As with Logos 9, Logos 10 (and Verbum 10) will be released with complete packages and localizations in Spanish, French, Portuguese, German, Korean, and Chinese (Simplified and Traditional). New editions of the iOS and Android versions of Logos as well as a new edition of the web version of Logos are also part of this release. In other words: We’re updating everything. Lots of work, but totally worth it.
Factbook, Factbook, Factbook
As with Logos 9, an emphasis for Logos 10 is the Factbook. For Logos 10, we spent a lot of time laying the groundwork to make linking into Factbook directly from resources a whole lot easier. “Factbook Tags” are places in resources that are tagged directly to Factbook. If the visual filter for Factbook Tags is turned on, a light blue underline appears below text. This indicates a point of contact with material in Factbook. Hover, and a hover card displays. If plain text, click, and you’ll open Factbook. If the text is an existing hyperlink (popup, article jump) right-click and you can navigate to Factbook using the context menu.
For the Logos 10 launch, we have evaluated most of the library for unambiguous names and theological terms (we’re working on making this more comprehensive). Hover and get information on them. Click and read the Factbook article (likely from one of your higher rated sources).
One area I worked on for launch was supporting Factbook tags for Hebrew, Aramaic, and Greek, so if you’re reading a commentary (or journal, or systematic or Biblical theology) in any language and there’s Greek or Hebrew in there, you can hover to see the lemma and then link to Factbook for a lexicon article.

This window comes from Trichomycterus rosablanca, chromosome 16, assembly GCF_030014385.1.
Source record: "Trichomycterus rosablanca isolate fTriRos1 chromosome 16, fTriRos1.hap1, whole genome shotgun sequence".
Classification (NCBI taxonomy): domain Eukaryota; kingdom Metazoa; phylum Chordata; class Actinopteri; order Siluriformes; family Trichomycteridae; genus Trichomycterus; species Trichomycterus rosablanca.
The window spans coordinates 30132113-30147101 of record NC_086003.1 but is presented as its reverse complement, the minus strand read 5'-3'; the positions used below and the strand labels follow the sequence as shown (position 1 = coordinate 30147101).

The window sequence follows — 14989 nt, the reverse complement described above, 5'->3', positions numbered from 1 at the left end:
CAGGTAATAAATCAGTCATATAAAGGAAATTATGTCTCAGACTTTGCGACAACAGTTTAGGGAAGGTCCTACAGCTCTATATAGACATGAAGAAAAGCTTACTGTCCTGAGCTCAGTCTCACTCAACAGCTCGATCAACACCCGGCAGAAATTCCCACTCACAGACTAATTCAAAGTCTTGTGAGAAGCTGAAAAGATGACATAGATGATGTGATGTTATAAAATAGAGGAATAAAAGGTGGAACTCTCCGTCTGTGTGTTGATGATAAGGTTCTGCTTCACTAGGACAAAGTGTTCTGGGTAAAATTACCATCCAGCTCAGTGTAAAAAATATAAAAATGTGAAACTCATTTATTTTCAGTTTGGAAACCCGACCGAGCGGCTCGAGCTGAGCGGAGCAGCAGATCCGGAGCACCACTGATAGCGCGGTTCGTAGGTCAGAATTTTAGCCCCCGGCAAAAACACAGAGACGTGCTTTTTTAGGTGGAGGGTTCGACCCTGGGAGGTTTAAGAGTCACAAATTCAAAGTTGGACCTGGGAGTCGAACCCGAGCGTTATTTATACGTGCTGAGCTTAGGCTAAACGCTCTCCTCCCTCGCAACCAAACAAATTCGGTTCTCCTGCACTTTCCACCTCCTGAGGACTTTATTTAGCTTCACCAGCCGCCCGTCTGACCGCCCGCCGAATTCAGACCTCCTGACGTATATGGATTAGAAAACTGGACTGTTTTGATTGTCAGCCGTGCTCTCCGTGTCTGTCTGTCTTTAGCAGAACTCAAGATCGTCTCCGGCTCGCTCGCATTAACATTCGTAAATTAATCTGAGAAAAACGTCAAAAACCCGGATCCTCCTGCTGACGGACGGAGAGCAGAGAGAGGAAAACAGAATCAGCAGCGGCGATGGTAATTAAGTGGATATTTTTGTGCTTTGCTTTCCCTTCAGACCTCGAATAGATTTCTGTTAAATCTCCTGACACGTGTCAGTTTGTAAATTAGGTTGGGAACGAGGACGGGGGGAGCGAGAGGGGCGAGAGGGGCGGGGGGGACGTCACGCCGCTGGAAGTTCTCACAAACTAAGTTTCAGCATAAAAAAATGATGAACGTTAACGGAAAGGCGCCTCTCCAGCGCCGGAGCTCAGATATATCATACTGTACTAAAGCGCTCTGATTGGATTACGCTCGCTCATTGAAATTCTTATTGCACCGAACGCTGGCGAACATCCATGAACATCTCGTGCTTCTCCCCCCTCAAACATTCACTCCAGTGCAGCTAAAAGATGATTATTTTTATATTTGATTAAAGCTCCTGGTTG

Now, this is where it gets REALLY COOL if you remember some of the work I did for Logos 9. That work involved supporting NT, LXX, and Hebrew Bible manuscripts in Factbook.
So for Logos 10, a chunk of my work involved adding Factbook Tags to critical apparatuses to provide access to more manuscript information where manuscripts are cited. At launch we have Factbook Tags in the NA27, NA28, UBS5, and Tyndale House GNT apparatuses; at some time after launch we will have tags in a whole lot more (for NT: Tischendorf, Tregelles, Alford, Metzger’s TCGNT, Comfort’s NTTTC, Hodges & Farstad, NET Bible v1 Notes, maybe NOBTS’s apparatuses; for LXX: Rahlf’s LXX, Swete’s LXX, volumes of the Göttingen LXX).
It looks like the below (using the UBS5 apparatus). Hover the “33” for the card to show. For more information, right-click the 33, select the manuscript item in the left section of the context menu, and then navigate there with “Factbook” in the right column.